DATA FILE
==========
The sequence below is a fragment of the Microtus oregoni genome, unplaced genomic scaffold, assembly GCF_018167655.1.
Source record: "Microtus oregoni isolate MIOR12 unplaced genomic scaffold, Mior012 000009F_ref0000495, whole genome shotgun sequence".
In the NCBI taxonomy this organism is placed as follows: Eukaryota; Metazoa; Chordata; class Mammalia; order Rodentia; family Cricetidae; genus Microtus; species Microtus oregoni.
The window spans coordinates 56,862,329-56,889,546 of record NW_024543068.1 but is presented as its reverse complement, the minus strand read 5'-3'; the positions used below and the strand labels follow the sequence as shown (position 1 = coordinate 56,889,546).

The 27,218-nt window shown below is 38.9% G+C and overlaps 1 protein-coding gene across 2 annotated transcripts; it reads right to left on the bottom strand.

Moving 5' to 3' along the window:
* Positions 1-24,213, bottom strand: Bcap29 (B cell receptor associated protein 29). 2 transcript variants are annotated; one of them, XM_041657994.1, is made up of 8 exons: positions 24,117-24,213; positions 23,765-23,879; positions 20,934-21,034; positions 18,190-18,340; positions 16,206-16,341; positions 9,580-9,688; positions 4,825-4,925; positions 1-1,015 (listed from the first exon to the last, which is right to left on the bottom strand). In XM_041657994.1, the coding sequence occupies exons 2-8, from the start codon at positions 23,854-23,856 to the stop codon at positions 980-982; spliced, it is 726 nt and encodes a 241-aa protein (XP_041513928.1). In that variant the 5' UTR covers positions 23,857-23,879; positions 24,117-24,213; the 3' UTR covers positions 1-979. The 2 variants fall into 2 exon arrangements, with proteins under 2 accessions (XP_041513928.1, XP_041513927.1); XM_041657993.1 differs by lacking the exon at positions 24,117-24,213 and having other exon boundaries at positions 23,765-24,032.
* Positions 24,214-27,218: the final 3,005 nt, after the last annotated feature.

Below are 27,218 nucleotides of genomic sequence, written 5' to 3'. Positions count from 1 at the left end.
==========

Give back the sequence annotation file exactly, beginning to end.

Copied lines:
The sequence below is a fragment of the Microtus oregoni genome, unplaced genomic scaffold, assembly GCF_018167655.1.
Source record: "Microtus oregoni isolate MIOR12 unplaced genomic scaffold, Mior012 000009F_ref0000495, whole genome shotgun sequence".
In the NCBI taxonomy this organism is placed as follows: Eukaryota; Metazoa; Chordata; class Mammalia; order Rodentia; family Cricetidae; genus Microtus; species Microtus oregoni.
The window spans coordinates 56,862,329-56,889,546 of record NW_024543068.1 but is presented as its reverse complement, the minus strand read 5'-3'; the positions used below and the strand labels follow the sequence as shown (position 1 = coordinate 56,889,546).

The 27,218-nt window shown below is 38.9% G+C and overlaps 1 protein-coding gene across 2 annotated transcripts; it reads right to left on the bottom strand.

Moving 5' to 3' along the window:
* Positions 1-24,213, bottom strand: Bcap29 (B cell receptor associated protein 29). 2 transcript variants are annotated; one of them, XM_041657994.1, is made up of 8 exons: positions 24,117-24,213; positions 23,765-23,879; positions 20,934-21,034; positions 18,190-18,340; positions 16,206-16,341; positions 9,580-9,688; positions 4,825-4,925; positions 1-1,015 (listed from the first exon to the last, which is right to left on the bottom strand). In XM_041657994.1, the coding sequence occupies exons 2-8, from the start codon at positions 23,854-23,856 to the stop codon at positions 980-982; spliced, it is 726 nt and encodes a 241-aa protein (XP_041513928.1). In that variant the 5' UTR covers positions 23,857-23,879; positions 24,117-24,213; the 3' UTR covers positions 1-979. The 2 variants fall into 2 exon arrangements, with proteins under 2 accessions (XP_041513928.1, XP_041513927.1); XM_041657993.1 differs by lacking the exon at positions 24,117-24,213 and having other exon boundaries at positions 23,765-24,032.
* Positions 24,214-27,218: the final 3,005 nt, after the last annotated feature.

Below are 27,218 nucleotides of genomic sequence, written 5' to 3'. Positions count from 1 at the left end.